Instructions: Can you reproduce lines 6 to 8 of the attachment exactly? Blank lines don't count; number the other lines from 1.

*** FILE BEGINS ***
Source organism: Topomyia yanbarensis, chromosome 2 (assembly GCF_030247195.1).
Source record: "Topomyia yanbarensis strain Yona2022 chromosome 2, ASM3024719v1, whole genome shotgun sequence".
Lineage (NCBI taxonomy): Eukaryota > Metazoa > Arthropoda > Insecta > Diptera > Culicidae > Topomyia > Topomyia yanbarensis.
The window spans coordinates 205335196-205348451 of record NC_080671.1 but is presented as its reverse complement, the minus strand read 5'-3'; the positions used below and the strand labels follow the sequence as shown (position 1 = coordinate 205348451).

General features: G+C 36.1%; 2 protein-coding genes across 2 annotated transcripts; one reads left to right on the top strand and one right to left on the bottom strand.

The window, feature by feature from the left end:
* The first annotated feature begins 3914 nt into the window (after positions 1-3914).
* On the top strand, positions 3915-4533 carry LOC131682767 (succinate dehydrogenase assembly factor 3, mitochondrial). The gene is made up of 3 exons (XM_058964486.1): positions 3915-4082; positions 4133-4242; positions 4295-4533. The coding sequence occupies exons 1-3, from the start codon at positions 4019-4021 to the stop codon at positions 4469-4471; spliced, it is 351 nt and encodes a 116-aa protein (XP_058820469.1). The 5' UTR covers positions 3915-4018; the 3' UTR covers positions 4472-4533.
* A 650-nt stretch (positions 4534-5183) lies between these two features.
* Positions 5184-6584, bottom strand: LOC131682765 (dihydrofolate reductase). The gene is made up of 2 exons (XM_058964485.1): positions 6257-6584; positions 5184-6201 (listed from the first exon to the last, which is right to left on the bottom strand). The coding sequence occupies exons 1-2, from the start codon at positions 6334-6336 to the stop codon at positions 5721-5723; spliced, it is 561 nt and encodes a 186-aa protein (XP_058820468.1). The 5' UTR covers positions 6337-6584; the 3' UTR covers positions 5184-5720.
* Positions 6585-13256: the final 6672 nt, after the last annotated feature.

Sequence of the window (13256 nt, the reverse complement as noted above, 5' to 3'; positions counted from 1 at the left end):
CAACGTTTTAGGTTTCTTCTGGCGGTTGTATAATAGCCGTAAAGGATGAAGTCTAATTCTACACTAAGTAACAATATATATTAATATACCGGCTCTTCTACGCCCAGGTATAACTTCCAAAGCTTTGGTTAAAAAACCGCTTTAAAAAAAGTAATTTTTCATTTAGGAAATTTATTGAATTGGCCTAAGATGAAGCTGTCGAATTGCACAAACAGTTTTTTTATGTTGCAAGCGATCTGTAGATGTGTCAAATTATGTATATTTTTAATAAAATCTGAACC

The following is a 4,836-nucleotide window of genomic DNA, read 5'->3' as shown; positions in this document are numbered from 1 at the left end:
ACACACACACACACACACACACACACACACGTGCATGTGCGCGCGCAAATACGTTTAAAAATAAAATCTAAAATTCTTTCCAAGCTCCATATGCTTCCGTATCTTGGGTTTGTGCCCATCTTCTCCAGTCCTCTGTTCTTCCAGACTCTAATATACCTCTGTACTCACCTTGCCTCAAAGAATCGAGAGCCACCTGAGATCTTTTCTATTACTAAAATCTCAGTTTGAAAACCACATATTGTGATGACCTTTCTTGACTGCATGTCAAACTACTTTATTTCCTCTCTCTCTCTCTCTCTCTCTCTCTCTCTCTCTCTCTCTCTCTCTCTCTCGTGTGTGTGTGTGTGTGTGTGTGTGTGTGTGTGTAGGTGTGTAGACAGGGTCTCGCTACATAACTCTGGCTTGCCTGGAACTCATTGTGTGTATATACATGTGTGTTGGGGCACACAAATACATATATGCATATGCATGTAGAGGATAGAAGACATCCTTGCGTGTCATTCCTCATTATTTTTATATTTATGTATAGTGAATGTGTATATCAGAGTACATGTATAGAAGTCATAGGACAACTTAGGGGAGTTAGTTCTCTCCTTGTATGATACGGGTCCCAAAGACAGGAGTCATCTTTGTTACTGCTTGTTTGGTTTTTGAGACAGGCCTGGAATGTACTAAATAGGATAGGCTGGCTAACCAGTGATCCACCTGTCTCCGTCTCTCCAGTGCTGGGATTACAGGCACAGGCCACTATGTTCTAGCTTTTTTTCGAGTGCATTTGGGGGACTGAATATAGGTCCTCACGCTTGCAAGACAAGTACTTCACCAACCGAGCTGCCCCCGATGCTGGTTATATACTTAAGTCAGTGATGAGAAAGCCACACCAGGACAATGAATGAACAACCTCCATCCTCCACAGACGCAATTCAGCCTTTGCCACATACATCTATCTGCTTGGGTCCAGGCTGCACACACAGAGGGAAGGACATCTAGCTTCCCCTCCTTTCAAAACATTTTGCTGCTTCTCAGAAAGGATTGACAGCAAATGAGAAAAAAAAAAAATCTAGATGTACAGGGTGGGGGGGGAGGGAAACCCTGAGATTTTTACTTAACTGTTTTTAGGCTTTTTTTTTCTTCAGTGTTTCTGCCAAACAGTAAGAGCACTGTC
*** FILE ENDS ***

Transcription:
The window, feature by feature from the left end:
* The first annotated feature begins 3914 nt into the window (after positions 1-3914).
* On the top strand, positions 3915-4533 carry LOC131682767 (succinate dehydrogenase assembly factor 3, mitochondrial). The gene is made up of 3 exons (XM_058964486.1): positions 3915-4082; positions 4133-4242; positions 4295-4533. The coding sequence occupies exons 1-3, from the start codon at positions 4019-4021 to the stop codon at positions 4469-4471; spliced, it is 351 nt and encodes a 116-aa protein (XP_058820469.1). The 5' UTR covers positions 3915-4018; the 3' UTR covers positions 4472-4533.